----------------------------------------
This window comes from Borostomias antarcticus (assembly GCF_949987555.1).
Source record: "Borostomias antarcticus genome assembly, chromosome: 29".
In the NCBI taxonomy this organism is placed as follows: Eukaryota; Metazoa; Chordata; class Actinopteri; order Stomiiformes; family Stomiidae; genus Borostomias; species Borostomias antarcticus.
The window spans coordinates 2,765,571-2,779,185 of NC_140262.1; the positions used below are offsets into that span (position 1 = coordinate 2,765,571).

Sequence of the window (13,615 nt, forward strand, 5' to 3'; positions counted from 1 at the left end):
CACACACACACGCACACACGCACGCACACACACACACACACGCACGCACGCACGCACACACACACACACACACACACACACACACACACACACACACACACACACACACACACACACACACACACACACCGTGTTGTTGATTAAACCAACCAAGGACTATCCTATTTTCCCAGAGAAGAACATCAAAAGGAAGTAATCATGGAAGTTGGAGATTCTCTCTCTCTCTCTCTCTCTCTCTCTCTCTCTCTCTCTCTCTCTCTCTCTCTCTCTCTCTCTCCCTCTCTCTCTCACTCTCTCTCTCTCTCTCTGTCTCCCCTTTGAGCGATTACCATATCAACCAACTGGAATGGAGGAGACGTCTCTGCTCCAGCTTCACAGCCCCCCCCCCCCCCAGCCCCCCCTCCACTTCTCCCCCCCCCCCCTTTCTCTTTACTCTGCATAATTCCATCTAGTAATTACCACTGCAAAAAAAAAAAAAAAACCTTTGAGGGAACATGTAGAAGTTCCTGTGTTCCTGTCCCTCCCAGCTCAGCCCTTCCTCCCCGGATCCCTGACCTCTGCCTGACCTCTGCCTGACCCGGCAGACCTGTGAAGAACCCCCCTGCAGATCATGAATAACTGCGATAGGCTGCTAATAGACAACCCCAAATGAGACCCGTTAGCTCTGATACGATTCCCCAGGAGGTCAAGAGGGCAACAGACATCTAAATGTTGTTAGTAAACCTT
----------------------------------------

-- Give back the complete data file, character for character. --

This window comes from Borostomias antarcticus (assembly GCF_949987555.1).
Source record: "Borostomias antarcticus genome assembly, chromosome: 29".
In the NCBI taxonomy this organism is placed as follows: Eukaryota; Metazoa; Chordata; class Actinopteri; order Stomiiformes; family Stomiidae; genus Borostomias; species Borostomias antarcticus.
The window spans coordinates 2,765,571-2,779,185 of NC_140262.1; the positions used below are offsets into that span (position 1 = coordinate 2,765,571).

Sequence of the window (13,615 nt, forward strand, 5' to 3'; positions counted from 1 at the left end):
CACACACACACGCACACACGCACGCACACACACACACACACGCACGCACGCACGCACACACACACACACACACACACACACACACACACACACACACACACACACACACACACACACACACACACACACCGTGTTGTTGATTAAACCAACCAAGGACTATCCTATTTTCCCAGAGAAGAACATCAAAAGGAAGTAATCATGGAAGTTGGAGATTCTCTCTCTCTCTCTCTCTCTCTCTCTCTCTCTCTCTCTCTCTCTCTCTCTCTCTCTCTCTCTCCCTCTCTCTCTCACTCTCTCTCTCTCTCTCTGTCTCCCCTTTGAGCGATTACCATATCAACCAACTGGAATGGAGGAGACGTCTCTGCTCCAGCTTCACAGCCCCCCCCCCCCCCAGCCCCCCCTCCACTTCTCCCCCCCCCCCCTTTCTCTTTACTCTGCATAATTCCATCTAGTAATTACCACTGCAAAAAAAAAAAAAAAACCTTTGAGGGAACATGTAGAAGTTCCTGTGTTCCTGTCCCTCCCAGCTCAGCCCTTCCTCCCCGGATCCCTGACCTCTGCCTGACCTCTGCCTGACCCGGCAGACCTGTGAAGAACCCCCCTGCAGATCATGAATAACTGCGATAGGCTGCTAATAGACAACCCCAAATGAGACCCGTTAGCTCTGATACGATTCCCCAGGAGGTCAAGAGGGCAACAGACATCTAAATGTTGTTAGTAAACCTT